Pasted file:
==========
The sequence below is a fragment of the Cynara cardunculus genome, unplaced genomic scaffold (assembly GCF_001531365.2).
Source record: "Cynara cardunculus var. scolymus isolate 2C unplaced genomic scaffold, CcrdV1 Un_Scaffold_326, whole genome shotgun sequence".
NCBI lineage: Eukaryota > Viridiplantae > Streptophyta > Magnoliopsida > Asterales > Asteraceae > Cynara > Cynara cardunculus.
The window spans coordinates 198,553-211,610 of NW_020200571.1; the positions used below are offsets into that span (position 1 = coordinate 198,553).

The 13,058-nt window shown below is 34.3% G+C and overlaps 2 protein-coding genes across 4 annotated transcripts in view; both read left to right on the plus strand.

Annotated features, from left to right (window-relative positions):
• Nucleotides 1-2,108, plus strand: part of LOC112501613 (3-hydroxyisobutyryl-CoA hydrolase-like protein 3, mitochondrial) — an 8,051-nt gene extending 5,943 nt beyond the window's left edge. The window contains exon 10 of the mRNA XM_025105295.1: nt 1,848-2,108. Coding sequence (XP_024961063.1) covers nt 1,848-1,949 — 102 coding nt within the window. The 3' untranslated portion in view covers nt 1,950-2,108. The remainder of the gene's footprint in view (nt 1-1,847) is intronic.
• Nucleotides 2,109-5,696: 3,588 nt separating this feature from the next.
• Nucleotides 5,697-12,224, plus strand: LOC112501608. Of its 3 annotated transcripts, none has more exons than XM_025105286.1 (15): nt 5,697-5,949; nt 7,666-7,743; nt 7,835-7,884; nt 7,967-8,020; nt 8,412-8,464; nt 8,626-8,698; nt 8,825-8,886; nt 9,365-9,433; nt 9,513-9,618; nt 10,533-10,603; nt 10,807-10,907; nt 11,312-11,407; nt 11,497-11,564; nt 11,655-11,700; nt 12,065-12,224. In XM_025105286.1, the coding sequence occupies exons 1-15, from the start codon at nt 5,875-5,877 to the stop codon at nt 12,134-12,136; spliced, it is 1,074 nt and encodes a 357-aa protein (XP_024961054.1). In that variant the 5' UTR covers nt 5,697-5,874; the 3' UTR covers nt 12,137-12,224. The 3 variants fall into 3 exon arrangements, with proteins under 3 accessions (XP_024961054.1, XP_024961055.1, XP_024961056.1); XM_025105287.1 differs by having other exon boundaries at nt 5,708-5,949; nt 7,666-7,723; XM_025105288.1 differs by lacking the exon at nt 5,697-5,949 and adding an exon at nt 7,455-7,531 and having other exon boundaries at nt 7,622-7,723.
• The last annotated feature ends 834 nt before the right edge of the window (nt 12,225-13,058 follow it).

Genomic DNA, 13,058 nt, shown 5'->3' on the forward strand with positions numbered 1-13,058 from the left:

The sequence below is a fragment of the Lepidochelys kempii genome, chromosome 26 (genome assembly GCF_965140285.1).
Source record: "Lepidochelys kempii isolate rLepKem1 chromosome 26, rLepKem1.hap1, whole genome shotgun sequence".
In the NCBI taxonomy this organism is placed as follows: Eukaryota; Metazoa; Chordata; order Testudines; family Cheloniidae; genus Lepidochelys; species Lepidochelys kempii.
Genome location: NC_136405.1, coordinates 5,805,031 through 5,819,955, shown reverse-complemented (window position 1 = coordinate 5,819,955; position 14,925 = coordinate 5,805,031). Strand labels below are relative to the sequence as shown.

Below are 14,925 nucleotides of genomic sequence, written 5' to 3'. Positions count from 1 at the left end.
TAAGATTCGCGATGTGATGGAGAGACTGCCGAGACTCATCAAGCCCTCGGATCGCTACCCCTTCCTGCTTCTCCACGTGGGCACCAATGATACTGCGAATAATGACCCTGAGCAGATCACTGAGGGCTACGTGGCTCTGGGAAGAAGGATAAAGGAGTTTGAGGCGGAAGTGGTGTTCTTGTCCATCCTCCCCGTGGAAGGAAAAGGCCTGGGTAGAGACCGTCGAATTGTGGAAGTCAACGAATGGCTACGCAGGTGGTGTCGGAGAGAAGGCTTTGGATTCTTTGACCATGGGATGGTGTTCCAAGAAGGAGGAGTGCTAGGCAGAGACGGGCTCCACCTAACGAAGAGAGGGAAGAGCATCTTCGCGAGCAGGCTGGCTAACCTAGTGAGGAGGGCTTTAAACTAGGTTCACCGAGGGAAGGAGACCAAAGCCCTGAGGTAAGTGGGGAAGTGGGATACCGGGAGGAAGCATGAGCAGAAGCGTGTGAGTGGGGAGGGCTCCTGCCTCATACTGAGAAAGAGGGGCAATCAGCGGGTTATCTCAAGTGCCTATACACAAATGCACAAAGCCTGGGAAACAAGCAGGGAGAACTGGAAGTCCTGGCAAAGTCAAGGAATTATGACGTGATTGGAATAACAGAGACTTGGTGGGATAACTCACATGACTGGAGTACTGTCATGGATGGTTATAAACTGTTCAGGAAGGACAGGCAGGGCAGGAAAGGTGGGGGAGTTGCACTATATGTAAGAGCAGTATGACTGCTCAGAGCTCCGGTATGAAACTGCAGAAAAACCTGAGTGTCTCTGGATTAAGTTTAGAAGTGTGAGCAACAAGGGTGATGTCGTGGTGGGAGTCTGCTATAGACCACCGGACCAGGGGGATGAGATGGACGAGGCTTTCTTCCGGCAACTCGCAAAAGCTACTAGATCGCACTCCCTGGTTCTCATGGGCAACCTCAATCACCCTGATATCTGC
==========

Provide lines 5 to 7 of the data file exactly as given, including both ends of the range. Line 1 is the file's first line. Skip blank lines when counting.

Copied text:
The 13,058-nt window shown below is 34.3% G+C and overlaps 2 protein-coding genes across 4 annotated transcripts in view; both read left to right on the plus strand.

Annotated features, from left to right (window-relative positions):
• Nucleotides 1-2,108, plus strand: part of LOC112501613 (3-hydroxyisobutyryl-CoA hydrolase-like protein 3, mitochondrial) — an 8,051-nt gene extending 5,943 nt beyond the window's left edge. The window contains exon 10 of the mRNA XM_025105295.1: nt 1,848-2,108. Coding sequence (XP_024961063.1) covers nt 1,848-1,949 — 102 coding nt within the window. The 3' untranslated portion in view covers nt 1,950-2,108. The remainder of the gene's footprint in view (nt 1-1,847) is intronic.